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After coming out as non-binary earlier this year, Demi Lovato is surrounded by support from their friends and family.
In an interview with Audacy on Thursday, June 17, Demi opened up a little more about the process of coming out, explaining that it took a “year and a half of exploration” to get to a place where they were ready to share with the public. “It feels weird to me when I get called a 'she' or a ‘her,'” Demi explained, emphasizing that implementing new pronouns is undoubtedly a process. “I understand that people might have a hard time adjusting to it, because it is something new, but I want to encourage people to keep trying. I understand that it's a process to get used to. Sometimes I still mess up myself, but it's OK.”
Demi went on to say that their family members have done “an incredible job” at recognizing their pronouns and utilizing them in daily conversation.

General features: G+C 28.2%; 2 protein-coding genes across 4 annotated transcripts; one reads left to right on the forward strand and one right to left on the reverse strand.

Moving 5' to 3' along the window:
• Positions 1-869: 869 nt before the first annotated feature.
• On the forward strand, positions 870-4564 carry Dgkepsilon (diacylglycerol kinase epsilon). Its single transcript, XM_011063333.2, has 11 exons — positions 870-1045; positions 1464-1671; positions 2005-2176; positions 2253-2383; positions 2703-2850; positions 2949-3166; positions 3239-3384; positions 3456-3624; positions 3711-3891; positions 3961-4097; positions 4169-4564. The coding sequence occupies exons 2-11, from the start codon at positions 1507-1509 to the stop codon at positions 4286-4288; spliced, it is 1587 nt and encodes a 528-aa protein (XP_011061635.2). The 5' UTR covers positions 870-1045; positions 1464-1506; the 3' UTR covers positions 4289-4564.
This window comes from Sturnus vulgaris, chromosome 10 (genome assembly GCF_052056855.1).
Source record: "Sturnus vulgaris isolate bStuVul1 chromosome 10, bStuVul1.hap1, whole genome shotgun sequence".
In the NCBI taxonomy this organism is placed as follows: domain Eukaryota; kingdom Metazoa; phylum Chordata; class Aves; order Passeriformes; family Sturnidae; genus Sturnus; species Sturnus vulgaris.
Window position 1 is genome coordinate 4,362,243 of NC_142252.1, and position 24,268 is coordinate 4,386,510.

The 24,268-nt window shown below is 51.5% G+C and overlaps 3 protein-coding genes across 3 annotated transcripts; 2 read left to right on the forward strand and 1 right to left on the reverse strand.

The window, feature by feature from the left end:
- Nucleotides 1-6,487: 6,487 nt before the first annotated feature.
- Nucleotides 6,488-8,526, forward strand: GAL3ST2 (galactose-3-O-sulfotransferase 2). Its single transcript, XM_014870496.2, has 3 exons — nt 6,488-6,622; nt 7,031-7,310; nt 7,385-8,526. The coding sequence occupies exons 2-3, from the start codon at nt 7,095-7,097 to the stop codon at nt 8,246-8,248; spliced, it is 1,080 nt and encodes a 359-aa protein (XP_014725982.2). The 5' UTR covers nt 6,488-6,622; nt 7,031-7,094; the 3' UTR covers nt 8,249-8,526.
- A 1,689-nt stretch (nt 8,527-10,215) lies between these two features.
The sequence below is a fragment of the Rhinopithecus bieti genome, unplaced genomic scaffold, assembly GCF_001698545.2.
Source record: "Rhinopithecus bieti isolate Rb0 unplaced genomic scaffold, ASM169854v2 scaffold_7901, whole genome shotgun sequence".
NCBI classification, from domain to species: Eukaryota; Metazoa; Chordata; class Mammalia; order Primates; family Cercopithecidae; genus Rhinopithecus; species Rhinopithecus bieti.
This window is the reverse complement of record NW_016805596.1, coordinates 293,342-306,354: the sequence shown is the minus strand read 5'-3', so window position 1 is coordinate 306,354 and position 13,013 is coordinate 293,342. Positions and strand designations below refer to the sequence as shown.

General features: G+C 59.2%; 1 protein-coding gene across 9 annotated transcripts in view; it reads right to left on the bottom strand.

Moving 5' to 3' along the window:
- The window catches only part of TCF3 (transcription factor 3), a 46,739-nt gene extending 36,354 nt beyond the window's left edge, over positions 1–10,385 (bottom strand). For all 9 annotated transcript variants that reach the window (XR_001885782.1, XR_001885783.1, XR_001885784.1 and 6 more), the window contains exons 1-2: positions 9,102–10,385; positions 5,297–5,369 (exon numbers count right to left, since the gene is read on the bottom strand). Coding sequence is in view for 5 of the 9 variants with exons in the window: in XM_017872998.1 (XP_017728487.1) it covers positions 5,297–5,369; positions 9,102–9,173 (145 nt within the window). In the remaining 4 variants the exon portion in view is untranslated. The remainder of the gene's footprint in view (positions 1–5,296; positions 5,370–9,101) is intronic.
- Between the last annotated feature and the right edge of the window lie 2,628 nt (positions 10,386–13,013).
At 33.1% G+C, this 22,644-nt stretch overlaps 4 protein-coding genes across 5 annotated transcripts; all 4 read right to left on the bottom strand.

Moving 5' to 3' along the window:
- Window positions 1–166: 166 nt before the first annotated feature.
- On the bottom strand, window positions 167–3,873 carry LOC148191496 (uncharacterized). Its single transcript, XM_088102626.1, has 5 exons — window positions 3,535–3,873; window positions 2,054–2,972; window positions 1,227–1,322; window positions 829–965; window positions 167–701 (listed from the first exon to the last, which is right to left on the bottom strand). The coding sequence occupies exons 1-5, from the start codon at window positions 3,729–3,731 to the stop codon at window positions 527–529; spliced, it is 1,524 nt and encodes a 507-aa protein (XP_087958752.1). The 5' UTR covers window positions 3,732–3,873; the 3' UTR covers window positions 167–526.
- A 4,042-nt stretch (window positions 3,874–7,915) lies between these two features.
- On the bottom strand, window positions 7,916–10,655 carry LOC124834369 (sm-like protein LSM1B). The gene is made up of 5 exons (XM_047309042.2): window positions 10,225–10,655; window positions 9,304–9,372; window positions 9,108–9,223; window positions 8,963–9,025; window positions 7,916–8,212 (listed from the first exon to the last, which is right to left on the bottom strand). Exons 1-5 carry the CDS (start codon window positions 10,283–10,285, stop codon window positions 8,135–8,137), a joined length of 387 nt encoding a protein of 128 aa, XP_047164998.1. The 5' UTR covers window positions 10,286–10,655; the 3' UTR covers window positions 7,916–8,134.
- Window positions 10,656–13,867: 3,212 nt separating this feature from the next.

“I've noticed especially my older sister Dallas — I've noticed her using 'them' and 'they,' and it really does warm my heart up that people are trying,” they explained, noting that their friends have had a bit of a tougher time adapting. “Just because I think your friends are the ones who you're more likely to be like, ‘Biiitch!'” they joked, adding: “I'm like, look, you can still call me ‘b*tch.’”
The singer-songwriter first came out as non-binary in a social media post in May, telling fans that they have been doing a lot of self-reflection and healing for over a year. “With that said, I'll be officially changing my pronouns to they/them,” Demi said at the time. “I feel that this best represents the fluidity I feel in my gender expression and allows me to feel most authentic and true to the person I both know I am, and am still discovering.”
Since officially coming out, Demi has been candid about their journey, recently explaining that they felt stifled by our patriarchal society that often limits expressions of gender. “I thought, ‘What are the ways that the patriarchy has been holding me back?’” Demi mused during an interview with Jane Fonda last month. “And for me, it was putting me in a box telling [me] that ‘You are a female, this is what you’re supposed to like, this is what you’re supposed to do, don’t dream bigger and don’t speak louder.’ That didn’t vibe for me because I’m too outspoken for that.”
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Originally Appeared on Teen Vogue